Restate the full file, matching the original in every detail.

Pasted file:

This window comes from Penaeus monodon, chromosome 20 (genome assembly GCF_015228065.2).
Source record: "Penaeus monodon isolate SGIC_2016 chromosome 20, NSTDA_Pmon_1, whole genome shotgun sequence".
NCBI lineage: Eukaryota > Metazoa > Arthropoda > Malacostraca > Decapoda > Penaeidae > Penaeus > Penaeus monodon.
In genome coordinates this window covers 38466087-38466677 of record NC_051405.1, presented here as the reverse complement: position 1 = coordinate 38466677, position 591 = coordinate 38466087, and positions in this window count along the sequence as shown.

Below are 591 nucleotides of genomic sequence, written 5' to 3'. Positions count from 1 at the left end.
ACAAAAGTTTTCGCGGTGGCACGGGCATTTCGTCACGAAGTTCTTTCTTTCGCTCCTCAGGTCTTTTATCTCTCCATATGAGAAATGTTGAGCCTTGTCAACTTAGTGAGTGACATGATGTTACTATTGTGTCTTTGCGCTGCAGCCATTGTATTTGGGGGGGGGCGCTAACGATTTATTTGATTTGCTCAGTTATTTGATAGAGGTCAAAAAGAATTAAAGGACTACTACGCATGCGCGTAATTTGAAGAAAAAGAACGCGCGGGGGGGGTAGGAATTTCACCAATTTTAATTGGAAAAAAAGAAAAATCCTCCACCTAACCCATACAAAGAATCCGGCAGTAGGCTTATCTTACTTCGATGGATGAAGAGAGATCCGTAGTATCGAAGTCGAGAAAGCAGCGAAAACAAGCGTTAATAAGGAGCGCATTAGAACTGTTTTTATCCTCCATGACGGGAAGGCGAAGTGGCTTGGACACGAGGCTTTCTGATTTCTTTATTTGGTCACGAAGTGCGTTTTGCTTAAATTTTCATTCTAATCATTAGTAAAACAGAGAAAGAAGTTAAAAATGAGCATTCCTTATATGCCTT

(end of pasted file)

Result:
This window comes from Penaeus monodon, chromosome 20 (genome assembly GCF_015228065.2).
Source record: "Penaeus monodon isolate SGIC_2016 chromosome 20, NSTDA_Pmon_1, whole genome shotgun sequence".
NCBI lineage: Eukaryota > Metazoa > Arthropoda > Malacostraca > Decapoda > Penaeidae > Penaeus > Penaeus monodon.
In genome coordinates this window covers 38466087-38466677 of record NC_051405.1, presented here as the reverse complement: position 1 = coordinate 38466677, position 591 = coordinate 38466087, and positions in this window count along the sequence as shown.

Below are 591 nucleotides of genomic sequence, written 5' to 3'. Positions count from 1 at the left end.
ACAAAAGTTTTCGCGGTGGCACGGGCATTTCGTCACGAAGTTCTTTCTTTCGCTCCTCAGGTCTTTTATCTCTCCATATGAGAAATGTTGAGCCTTGTCAACTTAGTGAGTGACATGATGTTACTATTGTGTCTTTGCGCTGCAGCCATTGTATTTGGGGGGGGGCGCTAACGATTTATTTGATTTGCTCAGTTATTTGATAGAGGTCAAAAAGAATTAAAGGACTACTACGCATGCGCGTAATTTGAAGAAAAAGAACGCGCGGGGGGGGTAGGAATTTCACCAATTTTAATTGGAAAAAAAGAAAAATCCTCCACCTAACCCATACAAAGAATCCGGCAGTAGGCTTATCTTACTTCGATGGATGAAGAGAGATCCGTAGTATCGAAGTCGAGAAAGCAGCGAAAACAAGCGTTAATAAGGAGCGCATTAGAACTGTTTTTATCCTCCATGACGGGAAGGCGAAGTGGCTTGGACACGAGGCTTTCTGATTTCTTTATTTGGTCACGAAGTGCGTTTTGCTTAAATTTTCATTCTAATCATTAGTAAAACAGAGAAAGAAGTTAAAAATGAGCATTCCTTATATGCCTT